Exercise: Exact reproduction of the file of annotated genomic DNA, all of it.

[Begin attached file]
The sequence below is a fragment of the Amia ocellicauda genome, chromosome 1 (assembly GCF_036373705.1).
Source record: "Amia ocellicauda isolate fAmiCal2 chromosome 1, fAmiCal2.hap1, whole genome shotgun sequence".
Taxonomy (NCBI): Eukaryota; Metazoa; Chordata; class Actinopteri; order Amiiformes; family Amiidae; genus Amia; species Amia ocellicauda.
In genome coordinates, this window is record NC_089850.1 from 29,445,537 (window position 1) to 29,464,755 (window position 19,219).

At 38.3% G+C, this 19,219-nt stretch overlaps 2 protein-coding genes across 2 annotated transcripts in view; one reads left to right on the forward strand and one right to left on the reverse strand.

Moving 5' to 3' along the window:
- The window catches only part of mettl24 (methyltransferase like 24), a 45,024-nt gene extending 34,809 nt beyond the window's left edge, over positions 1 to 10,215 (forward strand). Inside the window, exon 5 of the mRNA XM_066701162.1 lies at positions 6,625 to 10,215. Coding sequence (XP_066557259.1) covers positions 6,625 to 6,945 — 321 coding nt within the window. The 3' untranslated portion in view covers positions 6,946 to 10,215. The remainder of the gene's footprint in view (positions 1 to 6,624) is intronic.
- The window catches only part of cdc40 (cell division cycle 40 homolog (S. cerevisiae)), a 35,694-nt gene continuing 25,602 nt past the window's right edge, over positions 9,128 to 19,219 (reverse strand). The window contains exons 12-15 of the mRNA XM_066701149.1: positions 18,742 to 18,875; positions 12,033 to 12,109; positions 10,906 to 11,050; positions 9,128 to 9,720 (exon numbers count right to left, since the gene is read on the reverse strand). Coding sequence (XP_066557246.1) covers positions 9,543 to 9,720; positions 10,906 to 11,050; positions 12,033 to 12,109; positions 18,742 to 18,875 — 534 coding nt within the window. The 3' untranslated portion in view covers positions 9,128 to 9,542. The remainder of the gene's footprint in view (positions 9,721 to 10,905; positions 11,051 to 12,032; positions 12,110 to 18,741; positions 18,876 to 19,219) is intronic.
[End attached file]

The sequence below is a fragment of the Amia ocellicauda genome, chromosome 1 (assembly GCF_036373705.1).
Source record: "Amia ocellicauda isolate fAmiCal2 chromosome 1, fAmiCal2.hap1, whole genome shotgun sequence".
Taxonomy (NCBI): Eukaryota; Metazoa; Chordata; class Actinopteri; order Amiiformes; family Amiidae; genus Amia; species Amia ocellicauda.
In genome coordinates, this window is record NC_089850.1 from 29,445,537 (window position 1) to 29,464,755 (window position 19,219).

At 38.3% G+C, this 19,219-nt stretch overlaps 2 protein-coding genes across 2 annotated transcripts in view; one reads left to right on the forward strand and one right to left on the reverse strand.

Moving 5' to 3' along the window:
- The window catches only part of mettl24 (methyltransferase like 24), a 45,024-nt gene extending 34,809 nt beyond the window's left edge, over positions 1 to 10,215 (forward strand). Inside the window, exon 5 of the mRNA XM_066701162.1 lies at positions 6,625 to 10,215. Coding sequence (XP_066557259.1) covers positions 6,625 to 6,945 — 321 coding nt within the window. The 3' untranslated portion in view covers positions 6,946 to 10,215. The remainder of the gene's footprint in view (positions 1 to 6,624) is intronic.
- The window catches only part of cdc40 (cell division cycle 40 homolog (S. cerevisiae)), a 35,694-nt gene continuing 25,602 nt past the window's right edge, over positions 9,128 to 19,219 (reverse strand). The window contains exons 12-15 of the mRNA XM_066701149.1: positions 18,742 to 18,875; positions 12,033 to 12,109; positions 10,906 to 11,050; positions 9,128 to 9,720 (exon numbers count right to left, since the gene is read on the reverse strand). Coding sequence (XP_066557246.1) covers positions 9,543 to 9,720; positions 10,906 to 11,050; positions 12,033 to 12,109; positions 18,742 to 18,875 — 534 coding nt within the window. The 3' untranslated portion in view covers positions 9,128 to 9,542. The remainder of the gene's footprint in view (positions 9,721 to 10,905; positions 11,051 to 12,032; positions 12,110 to 18,741; positions 18,876 to 19,219) is intronic.